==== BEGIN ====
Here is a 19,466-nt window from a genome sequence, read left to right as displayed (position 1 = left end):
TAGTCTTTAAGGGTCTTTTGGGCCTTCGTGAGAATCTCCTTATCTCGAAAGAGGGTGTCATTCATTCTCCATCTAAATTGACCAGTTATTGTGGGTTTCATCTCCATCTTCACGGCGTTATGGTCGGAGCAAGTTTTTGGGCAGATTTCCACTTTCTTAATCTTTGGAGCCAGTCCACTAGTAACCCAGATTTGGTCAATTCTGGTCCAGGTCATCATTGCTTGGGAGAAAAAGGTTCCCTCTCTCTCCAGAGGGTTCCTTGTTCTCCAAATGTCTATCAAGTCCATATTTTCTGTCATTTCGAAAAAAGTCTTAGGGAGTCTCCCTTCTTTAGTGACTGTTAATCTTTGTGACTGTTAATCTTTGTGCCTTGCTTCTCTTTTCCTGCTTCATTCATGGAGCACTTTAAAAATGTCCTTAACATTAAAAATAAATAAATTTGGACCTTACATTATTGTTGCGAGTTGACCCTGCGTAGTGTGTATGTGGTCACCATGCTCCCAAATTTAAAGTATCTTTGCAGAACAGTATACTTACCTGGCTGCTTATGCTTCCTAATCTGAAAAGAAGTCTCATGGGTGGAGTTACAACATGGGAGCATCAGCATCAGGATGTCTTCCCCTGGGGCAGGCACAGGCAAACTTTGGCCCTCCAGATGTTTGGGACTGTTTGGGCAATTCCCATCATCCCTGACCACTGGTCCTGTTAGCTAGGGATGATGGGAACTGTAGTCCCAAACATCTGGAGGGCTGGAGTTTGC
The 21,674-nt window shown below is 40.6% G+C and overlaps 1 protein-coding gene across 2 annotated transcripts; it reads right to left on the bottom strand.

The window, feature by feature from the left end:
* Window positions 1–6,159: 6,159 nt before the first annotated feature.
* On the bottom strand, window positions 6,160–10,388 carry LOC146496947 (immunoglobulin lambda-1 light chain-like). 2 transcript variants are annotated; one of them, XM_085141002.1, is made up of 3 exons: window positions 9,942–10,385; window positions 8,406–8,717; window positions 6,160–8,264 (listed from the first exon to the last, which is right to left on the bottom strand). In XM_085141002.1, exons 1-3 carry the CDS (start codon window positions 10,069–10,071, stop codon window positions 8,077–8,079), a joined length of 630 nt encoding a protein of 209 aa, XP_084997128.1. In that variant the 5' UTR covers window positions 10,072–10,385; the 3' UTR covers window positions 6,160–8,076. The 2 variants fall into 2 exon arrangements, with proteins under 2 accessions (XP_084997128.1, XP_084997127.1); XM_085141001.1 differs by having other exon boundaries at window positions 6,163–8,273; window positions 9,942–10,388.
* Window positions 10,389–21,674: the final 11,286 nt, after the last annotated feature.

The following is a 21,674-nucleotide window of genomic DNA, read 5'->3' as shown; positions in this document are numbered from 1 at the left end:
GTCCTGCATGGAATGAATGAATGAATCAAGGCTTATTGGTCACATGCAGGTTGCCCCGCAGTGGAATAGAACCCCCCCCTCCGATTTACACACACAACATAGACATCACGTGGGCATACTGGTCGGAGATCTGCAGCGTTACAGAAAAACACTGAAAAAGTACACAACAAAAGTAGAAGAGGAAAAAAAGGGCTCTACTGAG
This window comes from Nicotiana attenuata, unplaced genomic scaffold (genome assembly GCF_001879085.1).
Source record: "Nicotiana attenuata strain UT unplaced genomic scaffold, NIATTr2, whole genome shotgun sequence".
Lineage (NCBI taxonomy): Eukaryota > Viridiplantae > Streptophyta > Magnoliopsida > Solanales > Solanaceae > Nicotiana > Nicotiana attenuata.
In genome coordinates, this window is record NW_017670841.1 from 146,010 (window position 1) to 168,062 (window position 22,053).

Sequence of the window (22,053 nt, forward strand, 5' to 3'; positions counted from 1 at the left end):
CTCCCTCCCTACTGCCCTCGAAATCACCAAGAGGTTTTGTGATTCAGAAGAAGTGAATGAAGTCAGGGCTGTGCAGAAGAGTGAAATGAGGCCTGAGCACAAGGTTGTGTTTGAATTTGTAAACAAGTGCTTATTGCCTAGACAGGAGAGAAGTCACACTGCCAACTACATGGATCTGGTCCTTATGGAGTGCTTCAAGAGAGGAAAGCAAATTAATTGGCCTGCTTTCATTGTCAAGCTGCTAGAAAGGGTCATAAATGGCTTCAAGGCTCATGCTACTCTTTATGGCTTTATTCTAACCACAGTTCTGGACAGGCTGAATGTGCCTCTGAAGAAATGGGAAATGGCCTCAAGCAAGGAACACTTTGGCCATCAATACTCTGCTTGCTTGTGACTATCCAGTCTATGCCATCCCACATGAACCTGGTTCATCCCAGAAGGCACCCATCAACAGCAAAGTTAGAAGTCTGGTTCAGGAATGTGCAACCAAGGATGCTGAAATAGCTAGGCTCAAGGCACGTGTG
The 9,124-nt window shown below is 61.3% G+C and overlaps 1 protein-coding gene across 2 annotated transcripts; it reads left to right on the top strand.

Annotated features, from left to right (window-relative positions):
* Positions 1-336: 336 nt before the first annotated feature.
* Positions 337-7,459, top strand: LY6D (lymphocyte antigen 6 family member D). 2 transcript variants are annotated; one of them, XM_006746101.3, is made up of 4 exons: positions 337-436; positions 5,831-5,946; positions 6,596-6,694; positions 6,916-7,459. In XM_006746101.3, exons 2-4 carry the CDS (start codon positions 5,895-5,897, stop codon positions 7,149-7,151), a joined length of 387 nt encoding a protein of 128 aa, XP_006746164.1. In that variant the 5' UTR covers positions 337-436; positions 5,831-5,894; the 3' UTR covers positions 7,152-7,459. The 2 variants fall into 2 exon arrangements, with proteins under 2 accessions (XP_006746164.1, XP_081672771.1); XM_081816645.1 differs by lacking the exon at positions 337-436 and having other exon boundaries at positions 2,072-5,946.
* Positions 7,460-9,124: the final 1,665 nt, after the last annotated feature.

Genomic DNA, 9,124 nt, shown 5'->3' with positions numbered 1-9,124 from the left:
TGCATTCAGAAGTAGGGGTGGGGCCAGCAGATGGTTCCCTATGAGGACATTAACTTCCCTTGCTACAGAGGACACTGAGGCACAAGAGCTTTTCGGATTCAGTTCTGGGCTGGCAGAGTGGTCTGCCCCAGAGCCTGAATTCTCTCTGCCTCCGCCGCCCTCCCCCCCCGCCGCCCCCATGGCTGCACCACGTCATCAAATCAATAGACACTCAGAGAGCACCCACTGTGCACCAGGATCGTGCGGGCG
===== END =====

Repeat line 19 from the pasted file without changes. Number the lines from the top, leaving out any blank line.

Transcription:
* Positions 337-7,459, top strand: LY6D (lymphocyte antigen 6 family member D). 2 transcript variants are annotated; one of them, XM_006746101.3, is made up of 4 exons: positions 337-436; positions 5,831-5,946; positions 6,596-6,694; positions 6,916-7,459. In XM_006746101.3, exons 2-4 carry the CDS (start codon positions 5,895-5,897, stop codon positions 7,149-7,151), a joined length of 387 nt encoding a protein of 128 aa, XP_006746164.1. In that variant the 5' UTR covers positions 337-436; positions 5,831-5,894; the 3' UTR covers positions 7,152-7,459. The 2 variants fall into 2 exon arrangements, with proteins under 2 accessions (XP_006746164.1, XP_081672771.1); XM_081816645.1 differs by lacking the exon at positions 337-436 and having other exon boundaries at positions 2,072-5,946.